Nonprofit Corporation Checklist

    Steps to Starting a Nonprofit Organization

    After making the decision to incorporate, there are a few things to keep in mind when starting a non-profit organization. Here is a brief list of some of the things that must be done.

    1.  Understand the Purpose of a Non-Profit:

    Animal cruelty prevention is one of the accepted purposes for a 501c3 nonprofit organization.

    Animal cruelty prevention is one of the accepted purposes for a 501c3 nonprofit organization.

    A non-profit corporation is an organization whose primary objective is to support some issue or matter of private interest or public concern for non-commercial purposes. There are different types of non-profits. Some are exempt from income and/or property tax and are able to receive tax-deductible charitable contributions; one such nonprofit is a 501c3 nonprofit corporation, one formed for very specific purposes that benefit the public (such as scientific, literary, animal cruelty prevention, or charity).

    2.  Mission Statement:

    To start a non-profit organization, you must specifically describe the purpose of the nonprofit; this statement, called the Mission Statement, describes the overall purpose of the organization. This needs to be specific and clear

    The mission statement should be refined so that all key stakeholders have a complete understanding of the organization’s goals. It addresses the question “Why does the organization exist?” If it is primarily to meet a public service or need in your community, then starting a nonprofit is a good idea. Consider at least these specific aspects for the mission statement:

    • The primary benefits and services to clients
    • The groups of who will benefit from those services
    • The values that will guide how the nonprofit will operate.

    3.  Form a Board of Directors:

    Each state has regulations that determine the size of the board. There are usually three members, but the optimum number of people who sit on the board should be determined by the needs of the organization. Depending on what your organization’s mission is, you should decide what skills and qualities you will require of the individuals on your board.

    4.  File Articles of Incorporation:

    Articles of Incorporation are official statements of creation of an organization filed with the appropriate state agency. They are necessary to protect both board and staff from legal liabilities, making the corporation the holder of debts and liabilities, not the individuals who work for the organization.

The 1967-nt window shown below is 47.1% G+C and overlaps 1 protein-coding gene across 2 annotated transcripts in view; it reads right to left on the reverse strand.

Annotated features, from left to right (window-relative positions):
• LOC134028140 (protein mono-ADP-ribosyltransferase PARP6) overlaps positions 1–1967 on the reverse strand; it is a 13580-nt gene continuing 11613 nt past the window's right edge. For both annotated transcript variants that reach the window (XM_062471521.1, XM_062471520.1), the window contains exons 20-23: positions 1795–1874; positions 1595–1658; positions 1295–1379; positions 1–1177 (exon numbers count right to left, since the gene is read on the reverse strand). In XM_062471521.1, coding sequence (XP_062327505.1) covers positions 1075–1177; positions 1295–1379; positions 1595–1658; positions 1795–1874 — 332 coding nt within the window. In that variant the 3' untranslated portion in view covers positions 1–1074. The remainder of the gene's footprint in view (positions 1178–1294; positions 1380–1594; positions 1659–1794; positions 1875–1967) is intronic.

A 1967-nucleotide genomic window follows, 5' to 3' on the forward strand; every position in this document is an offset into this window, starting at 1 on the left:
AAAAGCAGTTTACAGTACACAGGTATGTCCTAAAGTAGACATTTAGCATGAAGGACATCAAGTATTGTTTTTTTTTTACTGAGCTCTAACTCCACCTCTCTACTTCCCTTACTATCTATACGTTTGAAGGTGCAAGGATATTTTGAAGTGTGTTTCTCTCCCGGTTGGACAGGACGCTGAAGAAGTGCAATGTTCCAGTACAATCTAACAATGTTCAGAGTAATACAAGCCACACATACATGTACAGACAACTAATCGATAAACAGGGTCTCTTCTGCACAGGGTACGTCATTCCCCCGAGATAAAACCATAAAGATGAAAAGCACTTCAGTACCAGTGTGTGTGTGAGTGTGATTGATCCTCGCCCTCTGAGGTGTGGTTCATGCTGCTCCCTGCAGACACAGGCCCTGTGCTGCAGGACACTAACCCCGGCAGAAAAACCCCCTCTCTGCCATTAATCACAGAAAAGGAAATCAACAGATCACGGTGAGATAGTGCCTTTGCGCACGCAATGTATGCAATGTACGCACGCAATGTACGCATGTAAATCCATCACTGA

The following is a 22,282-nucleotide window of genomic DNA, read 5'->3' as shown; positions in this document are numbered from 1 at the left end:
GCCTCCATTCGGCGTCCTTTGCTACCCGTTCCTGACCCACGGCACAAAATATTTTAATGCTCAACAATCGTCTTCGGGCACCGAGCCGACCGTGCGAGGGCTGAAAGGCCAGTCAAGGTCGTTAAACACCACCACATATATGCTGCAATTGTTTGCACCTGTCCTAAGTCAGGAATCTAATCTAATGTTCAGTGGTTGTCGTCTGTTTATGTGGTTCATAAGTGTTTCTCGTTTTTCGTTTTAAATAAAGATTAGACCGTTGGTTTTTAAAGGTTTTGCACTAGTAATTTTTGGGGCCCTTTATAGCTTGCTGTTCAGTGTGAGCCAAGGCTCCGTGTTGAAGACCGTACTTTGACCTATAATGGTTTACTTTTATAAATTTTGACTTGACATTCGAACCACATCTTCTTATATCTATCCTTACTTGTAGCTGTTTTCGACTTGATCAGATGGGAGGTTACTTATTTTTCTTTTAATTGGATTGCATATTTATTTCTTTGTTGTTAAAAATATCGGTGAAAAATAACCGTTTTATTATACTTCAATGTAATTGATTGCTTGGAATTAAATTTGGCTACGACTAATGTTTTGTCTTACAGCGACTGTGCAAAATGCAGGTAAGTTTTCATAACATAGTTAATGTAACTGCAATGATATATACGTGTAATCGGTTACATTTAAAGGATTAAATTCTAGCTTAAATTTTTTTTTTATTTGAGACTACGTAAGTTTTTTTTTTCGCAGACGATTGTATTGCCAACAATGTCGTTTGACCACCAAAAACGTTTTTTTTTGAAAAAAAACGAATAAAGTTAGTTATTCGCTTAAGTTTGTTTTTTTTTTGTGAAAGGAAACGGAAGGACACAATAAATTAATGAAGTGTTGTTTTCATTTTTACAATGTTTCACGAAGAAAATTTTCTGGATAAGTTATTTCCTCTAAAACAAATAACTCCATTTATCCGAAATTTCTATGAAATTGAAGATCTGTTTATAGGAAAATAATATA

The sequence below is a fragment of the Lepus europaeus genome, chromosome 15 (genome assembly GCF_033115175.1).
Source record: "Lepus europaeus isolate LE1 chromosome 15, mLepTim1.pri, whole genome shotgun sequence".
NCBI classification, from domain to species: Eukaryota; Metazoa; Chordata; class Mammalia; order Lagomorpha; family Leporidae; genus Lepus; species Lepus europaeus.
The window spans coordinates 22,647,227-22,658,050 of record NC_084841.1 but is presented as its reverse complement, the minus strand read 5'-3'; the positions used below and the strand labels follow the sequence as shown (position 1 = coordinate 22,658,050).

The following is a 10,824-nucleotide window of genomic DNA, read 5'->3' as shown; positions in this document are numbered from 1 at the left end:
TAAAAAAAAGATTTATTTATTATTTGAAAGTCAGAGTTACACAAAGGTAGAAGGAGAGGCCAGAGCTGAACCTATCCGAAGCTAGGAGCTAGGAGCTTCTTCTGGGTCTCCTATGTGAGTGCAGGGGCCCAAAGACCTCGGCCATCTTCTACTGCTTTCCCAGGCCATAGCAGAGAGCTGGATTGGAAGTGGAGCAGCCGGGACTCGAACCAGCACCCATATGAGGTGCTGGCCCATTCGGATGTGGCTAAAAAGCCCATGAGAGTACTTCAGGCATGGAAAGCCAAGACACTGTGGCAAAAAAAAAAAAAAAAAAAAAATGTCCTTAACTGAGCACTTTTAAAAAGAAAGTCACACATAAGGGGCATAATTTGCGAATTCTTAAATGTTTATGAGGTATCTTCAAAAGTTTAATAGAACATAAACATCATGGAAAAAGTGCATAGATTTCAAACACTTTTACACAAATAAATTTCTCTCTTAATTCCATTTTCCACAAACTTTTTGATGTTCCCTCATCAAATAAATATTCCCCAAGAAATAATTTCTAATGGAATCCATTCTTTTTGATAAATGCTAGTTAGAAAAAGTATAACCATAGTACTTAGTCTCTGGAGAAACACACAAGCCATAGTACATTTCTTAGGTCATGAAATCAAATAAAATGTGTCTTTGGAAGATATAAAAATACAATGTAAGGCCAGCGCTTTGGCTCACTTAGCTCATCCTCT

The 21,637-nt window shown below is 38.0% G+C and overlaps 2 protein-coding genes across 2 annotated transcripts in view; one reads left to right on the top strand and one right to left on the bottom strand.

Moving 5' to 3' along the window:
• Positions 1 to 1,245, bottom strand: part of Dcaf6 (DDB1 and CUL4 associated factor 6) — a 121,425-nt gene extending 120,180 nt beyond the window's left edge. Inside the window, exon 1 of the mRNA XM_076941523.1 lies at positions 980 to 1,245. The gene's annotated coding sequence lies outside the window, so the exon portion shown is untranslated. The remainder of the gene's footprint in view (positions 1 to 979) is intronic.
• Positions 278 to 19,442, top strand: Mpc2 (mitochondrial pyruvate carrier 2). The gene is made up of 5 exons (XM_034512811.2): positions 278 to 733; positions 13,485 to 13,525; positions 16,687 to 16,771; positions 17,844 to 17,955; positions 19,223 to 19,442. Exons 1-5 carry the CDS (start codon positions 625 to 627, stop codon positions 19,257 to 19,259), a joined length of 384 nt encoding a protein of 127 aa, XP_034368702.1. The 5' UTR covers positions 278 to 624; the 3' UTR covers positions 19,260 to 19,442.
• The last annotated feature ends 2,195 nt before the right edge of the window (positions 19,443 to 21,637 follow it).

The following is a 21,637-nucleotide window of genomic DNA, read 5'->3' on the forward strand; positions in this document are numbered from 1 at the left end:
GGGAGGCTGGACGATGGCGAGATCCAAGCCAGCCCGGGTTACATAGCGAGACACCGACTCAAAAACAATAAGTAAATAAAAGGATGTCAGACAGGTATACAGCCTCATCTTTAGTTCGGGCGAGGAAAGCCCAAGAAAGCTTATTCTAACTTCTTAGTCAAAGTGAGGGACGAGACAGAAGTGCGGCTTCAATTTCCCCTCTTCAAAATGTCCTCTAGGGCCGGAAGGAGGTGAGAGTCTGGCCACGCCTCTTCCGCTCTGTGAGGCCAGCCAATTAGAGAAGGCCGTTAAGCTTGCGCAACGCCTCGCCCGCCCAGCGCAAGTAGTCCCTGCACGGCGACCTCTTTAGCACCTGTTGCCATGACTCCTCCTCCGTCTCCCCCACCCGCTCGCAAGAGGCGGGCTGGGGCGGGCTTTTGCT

[Note: If you’re planning to file as a 501c3 (for one of those specific purposes we mentioned earlier, it’s important to include specific 501c3 information in your Articles of Incorporation.)]

    5.  Draft Nonprofit Bylaws:

    Bylaws are simply the “rules” of how the organization operates. Bylaws should be drafted with the help of an attorney and approved by the board early in the organization’s development. While this is an internal document, it’s very important that you have these rules in place right away.

    6.  Develop a Budget:

    A budget is often a challenging task for a non-profit organization. A budget is the financial plan of operation. New organizations may start the budgeting process by looking at potential income to figure out how much money they have to spend.

    7.  Keep Records:

    Legally, you must save all Board documents including financial statements. You should save all important corporate documents, such as board meeting minutes, bylaws, Articles of Incorporation, financial reports, and other official records. You may find it easiest to keep all of your documents in a central location, typically in the form of a corporate kit.

    Accounting is an important aspect of your nonprofit organization, as your financial actions are highly scrutinized.

    Accounting is an important aspect of your nonprofit organization, as your financial actions are highly scrutinized.

    8.  Create an Accounting System:

    It is better to have an accountant on your board, but if that is not possible, it is best to work with an accountant familiar with non-profit organizations. Non-profit groups are accountable to the public, their funders, and government granting bodies.

    9.  Apply for a Federal Employer Identification Number (FEIN):

    Whether the non-profit has employees or not, non-profits are required to obtain a federal Employer Identification Number (EIN). This number is used to identify the organization when tax documents are filed and is used like an individual’s Social Security Number.

    10.  File for State and Local Tax Exemption:

    You may apply for exemption from income, sales, and property taxes. Learn more about obtaining tax assistance.

    11.  Fulfill Charitable Solicitation Law Requirements:

    If your organization’s plans include fund-raising, be aware that many states and few local jurisdictions regulate organizations that solicit funds within that state. Usually, you would need to obtain a permit or license and file an annual report and financial statement.

    12.  Apply For a Nonprofit Mailing Permit:

    The federal government allows non-profits to have reduced postage rates on bulk mailings. This is one of the benefits to incorporating as a non-profit.

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